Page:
Genetics

Mother's Drive Helps Research on Rare Autism-linked Mutation

Source: 
SFARI
Date Published: 
March 14, 2013
Abstract: 

A mother with two sons with autism helps advance research on neuroligin-4 mutations.

Changes to Children's Study Threaten its Value, Experts Say

Source: 
SFARI
Date Published: 
March 7, 2013
Abstract: 

Autism researchers and advocates are concerned about changes to the recruitment strategy of the National Children’s Study, which aims to enroll 100,000 pregnant women, monitor environmental exposures, and examine gene-environment interactions in the women and their children. The changes, which include forgoing door-to-door recruitment, may limit the generalizability of the findings.

Oxytocin and Vasopressin in Children and Adolescents With Autism Spectrum Disorders: Sex Differences and Associations With Symptoms

Source: 
Autism Research and Treatment
Date Published: 
February 14, 2013
Abstract: 

Following positive results of treatment studies using oxytocin (OT) and evidence of genetic variations in the OT-arginine vasopressin (AVP) pathway in individuals with ASD, a new study from UC Berkeley further examines the involvement of OT and AVP in ASD. Results suggest levels of OT in individuals with ASD may not be as low as previously believed. Moreover, the researchers found significant gender differences, including higher levels of OT in girls and higher levels of AVP in boys.

SFARI Gene

Source: 
SFARI
Date Published: 
February 21, 2013
Abstract: 

SFARI Gene is an integrated resource for the autism research community. It is a publicly available, curated, web-based, searchable database for autism research. This resource is built on information extracted from the studies on molecular genetics and biology of Autism Spectrum Disorders (ASD). The genetic information includes data from linkage and association studies, cytogenetic abnormalities, and specific mutations associated with ASD.

Sex Differences in Autism Spectrum Disorders

Source: 
Current Opinion in Neurology
Date Published: 
February 13, 2013
Abstract: 

A review of current research shows that ASD affects females less frequently than males and suggests this difference may be due to several sex-differential genetic and hormonal factors.

Astroglial FMRP-Dependent Translational Down-regulation of mGluR5 Underlies Glutamate Transporter GLT1 Dysregulation in the Fragile X Mouse

Source: 
Human Molecular Genetics
Date Published: 
February 7, 2013
Abstract: 

This paper discusses the role fragile X mental retardation protein (FMRP) plays in protein expression in astrocytes, and suggests that FMRP loss in astrocytes may contribute to the development of fragile X.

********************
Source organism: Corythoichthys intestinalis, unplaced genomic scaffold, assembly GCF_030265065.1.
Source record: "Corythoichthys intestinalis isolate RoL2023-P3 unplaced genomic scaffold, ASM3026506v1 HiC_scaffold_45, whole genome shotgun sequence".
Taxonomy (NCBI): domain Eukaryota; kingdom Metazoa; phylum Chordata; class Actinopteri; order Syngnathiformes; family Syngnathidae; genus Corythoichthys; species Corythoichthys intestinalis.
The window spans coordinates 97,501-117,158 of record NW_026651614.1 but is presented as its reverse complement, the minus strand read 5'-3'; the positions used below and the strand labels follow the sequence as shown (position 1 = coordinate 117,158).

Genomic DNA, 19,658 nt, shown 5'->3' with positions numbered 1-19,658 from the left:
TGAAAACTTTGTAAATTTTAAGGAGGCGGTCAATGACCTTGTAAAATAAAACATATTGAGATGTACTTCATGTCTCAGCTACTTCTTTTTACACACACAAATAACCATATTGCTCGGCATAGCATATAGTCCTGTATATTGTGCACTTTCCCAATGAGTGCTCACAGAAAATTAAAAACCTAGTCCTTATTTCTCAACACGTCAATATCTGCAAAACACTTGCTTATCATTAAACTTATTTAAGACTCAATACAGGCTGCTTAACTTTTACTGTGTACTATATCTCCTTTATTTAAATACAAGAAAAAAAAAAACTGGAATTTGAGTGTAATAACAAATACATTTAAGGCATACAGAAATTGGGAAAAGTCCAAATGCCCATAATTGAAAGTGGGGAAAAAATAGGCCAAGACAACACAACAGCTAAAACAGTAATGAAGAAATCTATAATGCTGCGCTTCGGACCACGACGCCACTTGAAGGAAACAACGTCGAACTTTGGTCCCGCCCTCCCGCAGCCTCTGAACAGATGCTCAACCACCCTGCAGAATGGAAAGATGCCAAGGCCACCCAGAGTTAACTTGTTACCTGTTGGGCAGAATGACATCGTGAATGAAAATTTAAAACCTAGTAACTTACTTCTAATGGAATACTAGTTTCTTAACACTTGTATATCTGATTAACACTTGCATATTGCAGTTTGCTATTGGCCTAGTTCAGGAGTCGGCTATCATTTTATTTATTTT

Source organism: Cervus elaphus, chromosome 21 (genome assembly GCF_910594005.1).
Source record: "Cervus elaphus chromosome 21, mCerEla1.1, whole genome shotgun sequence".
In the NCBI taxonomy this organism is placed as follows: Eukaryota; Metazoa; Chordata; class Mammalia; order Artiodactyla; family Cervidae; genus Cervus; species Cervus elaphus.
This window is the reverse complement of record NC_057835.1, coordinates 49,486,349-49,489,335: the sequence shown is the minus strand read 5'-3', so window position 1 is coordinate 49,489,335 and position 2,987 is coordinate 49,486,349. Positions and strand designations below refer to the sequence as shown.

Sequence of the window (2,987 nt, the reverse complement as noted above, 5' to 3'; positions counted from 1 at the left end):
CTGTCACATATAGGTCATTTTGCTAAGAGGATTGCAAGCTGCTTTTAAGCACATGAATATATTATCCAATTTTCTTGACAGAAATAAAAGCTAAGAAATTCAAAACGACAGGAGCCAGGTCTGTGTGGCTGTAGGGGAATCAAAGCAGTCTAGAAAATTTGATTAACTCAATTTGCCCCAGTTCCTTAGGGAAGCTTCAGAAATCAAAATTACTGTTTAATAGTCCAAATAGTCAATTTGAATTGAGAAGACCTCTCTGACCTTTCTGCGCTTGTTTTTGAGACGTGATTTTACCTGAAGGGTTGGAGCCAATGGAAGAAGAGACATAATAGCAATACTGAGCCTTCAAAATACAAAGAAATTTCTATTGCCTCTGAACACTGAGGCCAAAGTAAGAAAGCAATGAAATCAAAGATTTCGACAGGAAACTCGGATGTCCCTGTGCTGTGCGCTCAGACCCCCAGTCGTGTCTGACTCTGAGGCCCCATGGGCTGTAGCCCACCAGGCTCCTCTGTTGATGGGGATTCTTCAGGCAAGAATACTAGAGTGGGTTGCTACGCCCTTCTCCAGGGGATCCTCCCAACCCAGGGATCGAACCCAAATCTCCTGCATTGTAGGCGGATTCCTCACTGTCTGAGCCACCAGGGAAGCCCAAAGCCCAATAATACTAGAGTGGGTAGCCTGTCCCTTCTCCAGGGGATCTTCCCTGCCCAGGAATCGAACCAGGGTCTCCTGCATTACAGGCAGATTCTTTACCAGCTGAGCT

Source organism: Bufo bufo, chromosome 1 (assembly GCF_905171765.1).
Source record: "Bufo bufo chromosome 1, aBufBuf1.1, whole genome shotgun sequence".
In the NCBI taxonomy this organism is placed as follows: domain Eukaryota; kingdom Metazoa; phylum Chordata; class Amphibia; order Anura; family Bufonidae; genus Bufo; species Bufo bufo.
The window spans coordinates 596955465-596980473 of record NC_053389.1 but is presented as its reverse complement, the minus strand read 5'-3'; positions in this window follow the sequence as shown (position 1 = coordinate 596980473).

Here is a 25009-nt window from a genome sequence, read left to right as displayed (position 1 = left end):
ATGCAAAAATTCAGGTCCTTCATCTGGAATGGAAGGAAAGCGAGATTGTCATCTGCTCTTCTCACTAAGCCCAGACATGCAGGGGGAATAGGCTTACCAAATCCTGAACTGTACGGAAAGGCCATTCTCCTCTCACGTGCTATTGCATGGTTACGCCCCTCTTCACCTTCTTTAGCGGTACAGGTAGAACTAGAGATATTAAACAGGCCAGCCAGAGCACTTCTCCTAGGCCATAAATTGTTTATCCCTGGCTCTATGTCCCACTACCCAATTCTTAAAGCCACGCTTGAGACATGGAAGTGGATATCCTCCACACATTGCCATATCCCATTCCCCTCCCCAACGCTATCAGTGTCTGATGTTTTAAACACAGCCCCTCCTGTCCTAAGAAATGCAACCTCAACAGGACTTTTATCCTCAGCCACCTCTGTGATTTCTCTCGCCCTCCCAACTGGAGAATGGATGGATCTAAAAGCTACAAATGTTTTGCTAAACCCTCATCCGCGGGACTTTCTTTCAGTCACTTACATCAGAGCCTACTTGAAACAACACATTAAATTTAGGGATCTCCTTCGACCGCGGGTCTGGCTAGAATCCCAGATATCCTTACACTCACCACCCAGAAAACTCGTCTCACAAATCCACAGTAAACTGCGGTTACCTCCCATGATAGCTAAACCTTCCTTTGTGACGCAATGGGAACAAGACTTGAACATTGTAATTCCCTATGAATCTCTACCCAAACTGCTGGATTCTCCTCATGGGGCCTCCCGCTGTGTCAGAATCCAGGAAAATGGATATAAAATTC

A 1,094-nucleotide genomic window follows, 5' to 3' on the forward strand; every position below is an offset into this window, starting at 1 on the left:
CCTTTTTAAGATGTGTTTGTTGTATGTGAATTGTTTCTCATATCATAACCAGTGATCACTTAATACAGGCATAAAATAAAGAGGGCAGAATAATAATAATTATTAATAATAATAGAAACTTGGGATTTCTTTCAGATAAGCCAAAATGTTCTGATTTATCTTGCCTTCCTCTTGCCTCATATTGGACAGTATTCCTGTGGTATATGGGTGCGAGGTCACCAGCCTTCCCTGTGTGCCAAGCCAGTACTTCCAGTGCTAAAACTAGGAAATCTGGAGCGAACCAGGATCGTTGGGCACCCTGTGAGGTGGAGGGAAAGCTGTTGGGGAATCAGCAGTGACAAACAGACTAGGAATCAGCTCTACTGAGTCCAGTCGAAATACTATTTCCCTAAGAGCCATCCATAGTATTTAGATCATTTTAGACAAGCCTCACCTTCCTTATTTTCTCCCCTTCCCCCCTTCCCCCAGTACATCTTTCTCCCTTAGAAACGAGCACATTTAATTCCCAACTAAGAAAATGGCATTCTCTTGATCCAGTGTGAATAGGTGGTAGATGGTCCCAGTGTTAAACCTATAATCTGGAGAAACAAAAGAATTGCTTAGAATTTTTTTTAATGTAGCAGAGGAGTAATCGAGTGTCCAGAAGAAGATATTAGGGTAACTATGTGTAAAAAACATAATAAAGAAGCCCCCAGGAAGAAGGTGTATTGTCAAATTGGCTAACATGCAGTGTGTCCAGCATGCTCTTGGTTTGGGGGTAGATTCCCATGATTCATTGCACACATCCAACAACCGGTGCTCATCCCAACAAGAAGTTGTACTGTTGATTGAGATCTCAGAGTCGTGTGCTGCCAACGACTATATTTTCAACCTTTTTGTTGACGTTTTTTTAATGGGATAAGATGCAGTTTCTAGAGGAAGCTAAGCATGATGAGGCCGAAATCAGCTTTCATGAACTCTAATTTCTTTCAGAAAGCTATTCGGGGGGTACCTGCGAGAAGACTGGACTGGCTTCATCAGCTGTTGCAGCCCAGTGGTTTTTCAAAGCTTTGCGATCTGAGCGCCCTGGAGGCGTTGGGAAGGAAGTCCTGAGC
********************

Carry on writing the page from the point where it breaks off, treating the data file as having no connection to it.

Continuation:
Sequencing Studies Implicate Inherited Mutations in Autism

Source: 
SFARI
Date Published: 
January 23, 2013
Abstract: 

SFARI: Rare, inherited mutations contribute to a significant proportion of autism cases according to two new studies published in Neuron.

Identification of Rare Recurrent Copy Number Variants in High-Risk Autism Families and Their Prevalence in a Large ASD Population

Source: 
PLOS One
Date Published: 
January 14, 2013
Abstract: 

Researchers discover 25 new autism-linked copy number variants.

Genetic and Functional Analyses of SHANK2 Mutations Suggest A Multiple Hit Model of Autism Spectrum Disorders

Source: 
PLOS Genetics
Date Published: 
February 2012
Abstract: 

"Autism spectrum disorders (ASD) are a heterogeneous group of neurodevelopmental disorders with a complex inheritance pattern. While many rare variants in synaptic proteins have been identified in patients with ASD, little is known about their effects at the synapse and their interactions with other genetic variations. Here, following the discovery of two de novo SHANK2 deletions by the Autism Genome Project, we identified a novel 421 kb de novo SHANK2 deletion in a patient with autism. We then sequenced SHANK2 in 455 patients with ASD and 431 controls and integrated these results with those reported by Berkel et al. 2010 (n = 396 patients and n = 659 controls). We observed a significant enrichment of variants affecting conserved amino acids in 29 of 851 (3.4%) patients and in 16 of 1,090 (1.5%) controls (P = 0.004, OR = 2.37, 95% CI = 1.23-4.70). In neuronal cell cultures, the variants identified in patients were associated with a reduced synaptic density at dendrites compared to the variants only detected in controls (P = 0.0013). Interestingly, the three patients with de novo SHANK2 deletions also carried inherited CNVs at 15q11-q13 previously associated with neuropsychiatric disorders. In two cases, the nicotinic receptor CHRNA7 was duplicated and in one case the synaptic translation repressor CYFIP1 was deleted. These results strengthen the role of synaptic gene dysfunction in ASD but also highlight the presence of putative modifier genes, which is in keeping with the "multiple hit model" for ASD. A better knowledge of these genetic interactions will be necessary to understand the complex inheritance pattern of ASD."